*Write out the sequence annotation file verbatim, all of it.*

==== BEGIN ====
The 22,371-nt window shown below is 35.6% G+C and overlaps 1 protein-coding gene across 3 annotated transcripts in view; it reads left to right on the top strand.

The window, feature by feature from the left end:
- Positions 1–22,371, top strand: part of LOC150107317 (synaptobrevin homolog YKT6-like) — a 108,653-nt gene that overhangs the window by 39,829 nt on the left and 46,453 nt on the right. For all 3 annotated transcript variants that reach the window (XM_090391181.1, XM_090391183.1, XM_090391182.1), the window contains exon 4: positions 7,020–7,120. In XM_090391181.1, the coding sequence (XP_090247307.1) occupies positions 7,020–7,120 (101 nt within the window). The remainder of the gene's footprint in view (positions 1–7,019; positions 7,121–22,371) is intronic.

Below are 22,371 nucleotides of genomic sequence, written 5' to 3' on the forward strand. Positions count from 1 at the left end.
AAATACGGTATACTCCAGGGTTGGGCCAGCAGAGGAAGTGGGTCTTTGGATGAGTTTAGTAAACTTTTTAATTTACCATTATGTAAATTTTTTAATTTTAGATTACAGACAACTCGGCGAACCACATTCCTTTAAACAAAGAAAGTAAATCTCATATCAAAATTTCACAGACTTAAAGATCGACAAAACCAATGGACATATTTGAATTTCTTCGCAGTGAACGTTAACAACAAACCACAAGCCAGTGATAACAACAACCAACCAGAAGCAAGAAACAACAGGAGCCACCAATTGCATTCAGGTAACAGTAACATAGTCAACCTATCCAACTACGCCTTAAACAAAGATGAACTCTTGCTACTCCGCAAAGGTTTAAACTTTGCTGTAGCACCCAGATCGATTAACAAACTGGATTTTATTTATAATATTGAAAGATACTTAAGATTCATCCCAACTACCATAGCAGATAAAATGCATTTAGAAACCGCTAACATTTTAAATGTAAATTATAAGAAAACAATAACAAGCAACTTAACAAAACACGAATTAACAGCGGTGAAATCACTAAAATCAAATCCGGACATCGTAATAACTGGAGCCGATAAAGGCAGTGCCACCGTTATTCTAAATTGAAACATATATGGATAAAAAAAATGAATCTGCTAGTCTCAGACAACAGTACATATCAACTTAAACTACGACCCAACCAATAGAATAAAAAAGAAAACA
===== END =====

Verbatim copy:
The 22,371-nt window shown below is 35.6% G+C and overlaps 1 protein-coding gene across 3 annotated transcripts in view; it reads left to right on the top strand.

The window, feature by feature from the left end:
- Positions 1–22,371, top strand: part of LOC150107317 (synaptobrevin homolog YKT6-like) — a 108,653-nt gene that overhangs the window by 39,829 nt on the left and 46,453 nt on the right. For all 3 annotated transcript variants that reach the window (XM_090391181.1, XM_090391183.1, XM_090391182.1), the window contains exon 4: positions 7,020–7,120. In XM_090391181.1, the coding sequence (XP_090247307.1) occupies positions 7,020–7,120 (101 nt within the window). The remainder of the gene's footprint in view (positions 1–7,019; positions 7,121–22,371) is intronic.

Below are 22,371 nucleotides of genomic sequence, written 5' to 3' on the forward strand. Positions count from 1 at the left end.
AAATACGGTATACTCCAGGGTTGGGCCAGCAGAGGAAGTGGGTCTTTGGATGAGTTTAGTAAACTTTTTAATTTACCATTATGTAAATTTTTTAATTTTAGATTACAGACAACTCGGCGAACCACATTCCTTTAAACAAAGAAAGTAAATCTCATATCAAAATTTCACAGACTTAAAGATCGACAAAACCAATGGACATATTTGAATTTCTTCGCAGTGAACGTTAACAACAAACCACAAGCCAGTGATAACAACAACCAACCAGAAGCAAGAAACAACAGGAGCCACCAATTGCATTCAGGTAACAGTAACATAGTCAACCTATCCAACTACGCCTTAAACAAAGATGAACTCTTGCTACTCCGCAAAGGTTTAAACTTTGCTGTAGCACCCAGATCGATTAACAAACTGGATTTTATTTATAATATTGAAAGATACTTAAGATTCATCCCAACTACCATAGCAGATAAAATGCATTTAGAAACCGCTAACATTTTAAATGTAAATTATAAGAAAACAATAACAAGCAACTTAACAAAACACGAATTAACAGCGGTGAAATCACTAAAATCAAATCCGGACATCGTAATAACTGGAGCCGATAAAGGCAGTGCCACCGTTATTCTAAATTGAAACATATATGGATAAAAAAAATGAATCTGCTAGTCTCAGACAACAGTACATATCAACTTAAACTACGACCCAACCAATAGAATAAAAAAGAAAACA